‘I forgave ISIS.” An Iraqi Christian sitting in what looks to be a church auditorium in Jordan gives her testimony. “We love our enemy — even the ones that hurt us.”
Her story is part of an exhibit that was on display last month at New York Encounter, an annual cultural event held around the corner from what seemed to be the perfect midtown view of the Freedom Tower, part of the rebuilt World Trade Center in Lower Manhattan.
She explains in a video: “First of all, because they don’t know what they are doing. Second of all, because now I am with God. As a human being, I now have a relationship with God. My relationship was interrupted. So I thank God because they opened my eyes and I was brought back to a true relationship with God. I pray for them that God may open their eyes. The bombs will never liberate, but only the people that kneel and pray. If you, me, and everyone here would kneel and pray, this could change the face of the earth. I am convinced that God could change people’s hearts in a second.
“Honestly this was an awakening for me because I was completely absorbed in my work, my kids, their homework, the things I have to do. I was completely distracted. I did not go to church very often. These circumstances made me understand. I am a believer, it is not that I do not believe, but my faith was cold.”
I thought of that Iraqi woman as Washington, D.C., gathered to pray at the National Prayer Breakfast. (Well, or at least to talk about praying. The morning has lots of speeches on the topic.) I thought, too, of this young mother — a medical professional, who felt she was abandoning people who needed her by leaving her homeland — when Pope Francis said during a recent audience at the Vatican: “Desire always the salvation of those who offend us.”
That’s tough stuff. And yet that’s what Christianity is about. And these Christians who had to upend their lives on account of ISIS — and those who have died refusing to recant their faith — are exhibit A.
Speaking of exhibits: Another exiled Iraqi Christian, also now in Jordan, living in a storage container with her family, also gave her testimony to Jerusalem-born journalist Marta Zaknoun. She explains how if she had a big house she wouldn’t see her children as often as she does now. “A big house can be sort of dispersive, colder for a family. But here no.” Sometimes one or another holds her hand while they sleep because they are so close to one another.
I asked the exiled Chaldean archbishop of Mosul — who no longer has a diocese, because ISIS drove out all the Christians there — whether he ever had hard conversations with any of his people who were tempted to at least go through the motions of signing on with Islam, in the hopes that that would keep them home and alive. “No,” Archbishop Amel Nona said, beaming like a father. “I’m proud of them.”
The woman in the church auditorium also beams with gratitude. “I know that God loved me even before, and He always took care of me. But I wasn’t paying attention, I did not know. Now I think back to the past. We were in need when we left Baghdad. We took nothing with us. I think back to the many situations where He took care of the littlest of my needs. If at night I needed a blanket, in the morning, the Caritas [an international Catholic charity] would show up at my door with a blanket. I never thought of things this deeply, but I realize now that God has been with me from the beginning, but I was not a hundred percent with him. He is present everywhere.”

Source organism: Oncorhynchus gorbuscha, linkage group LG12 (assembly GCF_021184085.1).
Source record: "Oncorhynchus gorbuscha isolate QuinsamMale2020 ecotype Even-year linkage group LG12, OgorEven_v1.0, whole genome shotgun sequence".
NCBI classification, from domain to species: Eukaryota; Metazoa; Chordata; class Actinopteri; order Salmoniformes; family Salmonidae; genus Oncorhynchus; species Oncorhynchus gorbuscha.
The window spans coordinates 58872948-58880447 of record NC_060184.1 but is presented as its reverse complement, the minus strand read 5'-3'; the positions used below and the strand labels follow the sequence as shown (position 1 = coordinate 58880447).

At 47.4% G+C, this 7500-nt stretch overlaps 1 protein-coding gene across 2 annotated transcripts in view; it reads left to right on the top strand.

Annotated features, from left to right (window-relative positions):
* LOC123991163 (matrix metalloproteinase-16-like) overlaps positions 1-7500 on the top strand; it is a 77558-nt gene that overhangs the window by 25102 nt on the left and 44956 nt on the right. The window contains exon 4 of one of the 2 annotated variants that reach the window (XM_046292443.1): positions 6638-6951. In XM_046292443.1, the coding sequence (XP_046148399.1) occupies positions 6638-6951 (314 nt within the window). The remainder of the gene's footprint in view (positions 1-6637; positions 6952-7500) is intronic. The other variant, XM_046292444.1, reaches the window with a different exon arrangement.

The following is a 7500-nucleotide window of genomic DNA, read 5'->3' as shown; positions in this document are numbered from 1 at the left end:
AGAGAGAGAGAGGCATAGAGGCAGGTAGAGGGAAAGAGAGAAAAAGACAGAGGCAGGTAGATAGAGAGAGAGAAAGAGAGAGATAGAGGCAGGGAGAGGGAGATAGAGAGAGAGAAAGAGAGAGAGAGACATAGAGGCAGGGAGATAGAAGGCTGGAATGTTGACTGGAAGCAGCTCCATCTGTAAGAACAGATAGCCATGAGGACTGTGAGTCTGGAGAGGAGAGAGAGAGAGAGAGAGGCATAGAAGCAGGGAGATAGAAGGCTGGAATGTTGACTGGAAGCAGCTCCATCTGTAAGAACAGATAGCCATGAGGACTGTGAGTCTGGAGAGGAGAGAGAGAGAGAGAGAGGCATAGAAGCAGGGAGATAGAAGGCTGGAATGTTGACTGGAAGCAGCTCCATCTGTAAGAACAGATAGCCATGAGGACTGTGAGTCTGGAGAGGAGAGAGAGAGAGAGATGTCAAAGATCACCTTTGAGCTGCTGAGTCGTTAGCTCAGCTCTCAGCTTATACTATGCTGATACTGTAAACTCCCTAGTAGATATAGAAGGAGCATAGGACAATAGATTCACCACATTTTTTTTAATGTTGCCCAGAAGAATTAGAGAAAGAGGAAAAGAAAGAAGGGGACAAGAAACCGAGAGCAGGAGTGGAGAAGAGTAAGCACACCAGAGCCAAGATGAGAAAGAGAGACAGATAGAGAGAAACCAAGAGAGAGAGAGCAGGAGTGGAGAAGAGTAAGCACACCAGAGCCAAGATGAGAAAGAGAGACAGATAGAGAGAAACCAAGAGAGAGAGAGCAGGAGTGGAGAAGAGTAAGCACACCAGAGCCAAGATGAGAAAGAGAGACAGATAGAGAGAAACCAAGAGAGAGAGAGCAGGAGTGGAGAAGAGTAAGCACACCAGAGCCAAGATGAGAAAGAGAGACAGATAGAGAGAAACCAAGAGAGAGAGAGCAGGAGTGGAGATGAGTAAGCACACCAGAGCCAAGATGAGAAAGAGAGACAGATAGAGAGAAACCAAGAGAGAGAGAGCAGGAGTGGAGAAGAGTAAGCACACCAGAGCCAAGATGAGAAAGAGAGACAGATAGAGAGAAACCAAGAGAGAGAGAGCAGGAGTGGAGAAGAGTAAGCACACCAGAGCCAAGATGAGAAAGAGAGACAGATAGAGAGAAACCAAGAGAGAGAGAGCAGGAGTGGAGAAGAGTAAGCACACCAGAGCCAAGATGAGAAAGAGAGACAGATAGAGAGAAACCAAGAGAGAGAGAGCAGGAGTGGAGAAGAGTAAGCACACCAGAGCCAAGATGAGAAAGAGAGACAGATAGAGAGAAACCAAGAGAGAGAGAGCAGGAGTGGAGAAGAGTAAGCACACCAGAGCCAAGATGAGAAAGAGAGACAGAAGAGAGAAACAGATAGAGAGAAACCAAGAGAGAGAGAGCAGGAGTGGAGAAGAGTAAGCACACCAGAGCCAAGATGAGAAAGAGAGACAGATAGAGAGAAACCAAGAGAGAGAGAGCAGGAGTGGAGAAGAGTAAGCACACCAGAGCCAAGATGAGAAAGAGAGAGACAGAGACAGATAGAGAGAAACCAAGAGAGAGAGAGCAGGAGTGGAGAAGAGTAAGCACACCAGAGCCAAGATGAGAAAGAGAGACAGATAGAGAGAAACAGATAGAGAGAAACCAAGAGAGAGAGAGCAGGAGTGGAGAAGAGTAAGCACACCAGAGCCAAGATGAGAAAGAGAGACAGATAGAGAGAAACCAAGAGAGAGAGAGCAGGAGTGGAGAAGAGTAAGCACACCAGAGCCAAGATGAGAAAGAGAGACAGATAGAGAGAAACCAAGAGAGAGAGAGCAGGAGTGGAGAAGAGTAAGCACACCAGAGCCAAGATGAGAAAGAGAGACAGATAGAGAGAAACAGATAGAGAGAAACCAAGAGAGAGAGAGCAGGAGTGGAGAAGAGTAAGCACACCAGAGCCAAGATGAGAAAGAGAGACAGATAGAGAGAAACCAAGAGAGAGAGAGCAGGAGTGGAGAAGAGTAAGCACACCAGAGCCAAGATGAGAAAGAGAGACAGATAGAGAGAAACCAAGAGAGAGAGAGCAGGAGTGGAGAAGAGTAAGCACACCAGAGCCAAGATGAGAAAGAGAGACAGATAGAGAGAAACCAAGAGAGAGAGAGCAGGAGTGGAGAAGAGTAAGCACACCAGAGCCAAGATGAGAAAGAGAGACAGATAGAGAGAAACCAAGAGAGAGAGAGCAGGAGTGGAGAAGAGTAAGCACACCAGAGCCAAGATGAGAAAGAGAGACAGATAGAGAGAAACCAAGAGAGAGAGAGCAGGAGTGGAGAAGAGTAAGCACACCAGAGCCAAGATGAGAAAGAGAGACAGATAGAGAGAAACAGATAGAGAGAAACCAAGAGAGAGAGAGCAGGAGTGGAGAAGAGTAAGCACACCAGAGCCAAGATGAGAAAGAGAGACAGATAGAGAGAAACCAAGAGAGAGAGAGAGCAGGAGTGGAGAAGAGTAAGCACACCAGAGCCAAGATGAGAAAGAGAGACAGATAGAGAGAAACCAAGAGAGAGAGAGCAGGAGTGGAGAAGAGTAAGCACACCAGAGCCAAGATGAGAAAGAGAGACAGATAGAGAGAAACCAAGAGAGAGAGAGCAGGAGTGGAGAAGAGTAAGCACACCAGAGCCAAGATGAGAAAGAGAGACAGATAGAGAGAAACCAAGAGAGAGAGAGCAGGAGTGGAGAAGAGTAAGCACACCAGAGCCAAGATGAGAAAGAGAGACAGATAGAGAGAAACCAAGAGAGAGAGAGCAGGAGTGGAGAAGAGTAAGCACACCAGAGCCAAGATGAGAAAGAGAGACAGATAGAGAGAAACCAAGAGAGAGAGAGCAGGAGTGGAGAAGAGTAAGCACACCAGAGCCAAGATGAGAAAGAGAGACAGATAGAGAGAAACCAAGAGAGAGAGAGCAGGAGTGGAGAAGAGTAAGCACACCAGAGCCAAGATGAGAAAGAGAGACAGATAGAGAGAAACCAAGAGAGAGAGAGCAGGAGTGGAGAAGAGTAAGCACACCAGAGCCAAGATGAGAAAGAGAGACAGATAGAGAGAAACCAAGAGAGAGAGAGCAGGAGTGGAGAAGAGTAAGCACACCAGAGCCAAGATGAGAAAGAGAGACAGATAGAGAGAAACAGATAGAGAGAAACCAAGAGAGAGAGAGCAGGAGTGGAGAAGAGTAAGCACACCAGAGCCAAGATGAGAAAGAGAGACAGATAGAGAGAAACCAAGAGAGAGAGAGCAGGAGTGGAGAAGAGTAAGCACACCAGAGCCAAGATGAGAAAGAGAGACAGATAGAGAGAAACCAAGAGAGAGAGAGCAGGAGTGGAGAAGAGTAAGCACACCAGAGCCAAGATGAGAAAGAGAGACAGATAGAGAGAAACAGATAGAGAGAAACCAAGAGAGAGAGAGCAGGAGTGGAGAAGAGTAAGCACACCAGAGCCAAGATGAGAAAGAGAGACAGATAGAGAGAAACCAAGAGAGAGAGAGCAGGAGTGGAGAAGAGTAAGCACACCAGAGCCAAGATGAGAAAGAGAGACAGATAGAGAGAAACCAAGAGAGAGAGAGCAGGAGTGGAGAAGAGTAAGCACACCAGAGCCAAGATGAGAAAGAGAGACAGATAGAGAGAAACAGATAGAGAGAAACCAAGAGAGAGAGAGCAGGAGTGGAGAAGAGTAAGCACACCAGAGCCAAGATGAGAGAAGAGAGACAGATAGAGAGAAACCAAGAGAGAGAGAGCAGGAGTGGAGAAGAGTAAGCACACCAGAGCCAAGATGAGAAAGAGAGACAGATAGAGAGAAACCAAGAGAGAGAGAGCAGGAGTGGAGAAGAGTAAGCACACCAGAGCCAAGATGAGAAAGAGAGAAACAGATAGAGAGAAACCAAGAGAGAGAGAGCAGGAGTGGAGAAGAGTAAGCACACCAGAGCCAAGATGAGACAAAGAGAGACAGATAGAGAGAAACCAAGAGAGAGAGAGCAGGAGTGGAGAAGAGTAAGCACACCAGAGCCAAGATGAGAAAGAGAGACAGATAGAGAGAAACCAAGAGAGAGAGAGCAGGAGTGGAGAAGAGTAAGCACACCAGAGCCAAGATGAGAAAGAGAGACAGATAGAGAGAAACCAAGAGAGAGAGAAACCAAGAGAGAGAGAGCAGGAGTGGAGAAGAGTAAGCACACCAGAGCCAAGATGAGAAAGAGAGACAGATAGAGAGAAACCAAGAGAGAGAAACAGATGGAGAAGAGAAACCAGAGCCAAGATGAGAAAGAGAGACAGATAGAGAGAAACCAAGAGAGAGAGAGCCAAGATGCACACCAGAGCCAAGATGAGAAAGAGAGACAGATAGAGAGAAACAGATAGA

In his brief address to the National Prayer Breakfast, Speaker of the House Paul Ryan noted that, in the wake of the terrorist attacks in Paris and San Bernardino, there was some backlash against God and against people who talked about prayer. “I have noticed a growing impatience with prayer in our culture,” Ryan said. “You see it in the papers or on Twitter. When people say they’re praying for someone or something, the attitude in some quarters seems to be, ‘Don’t just pray; do something about it.’ But the thing is, when you are praying, you are doing something about it. You are revealing the presence of God.”
God is present, indeed, in the witness of these Christians who understand that their responsibility and their greatest inheritance is their faith.
God is present, indeed, in the witness of these Christians who understand that their responsibility and their greatest inheritance is their faith — these Christians who tell us: “Before, I had everything, but I was unsatisfied. Now I have nothing, and I am joyful.”
The European Parliament just did what the United States hasn’t yet managed to do: call what is happening to Christians and other religious minorities in Iraq a genocide. We might choose to look away, but it is happening out in the open, right before our eyes. Western silence is a scandal that might in fact leave the Middle East without any Christians at all, in Christianity’s cradle. But the greater scandal in doing nothing is that, if we would just stand up for these people, it would make us better. It would change everything. They have a hope that this world so often does not understand. They have a peace and a trust that money can’t buy. We’re knee deep in a contentious election cycle where nothing seems certain. Our common ground — whether we are religious believers or not — may be that we have a freedom that we do not fully appreciate.
When we really think about it: So many of us, we have everything, but do we have joy? Are we too distracted? With important things to keep us busy, like family and work and politics, do we fail to remember who we are?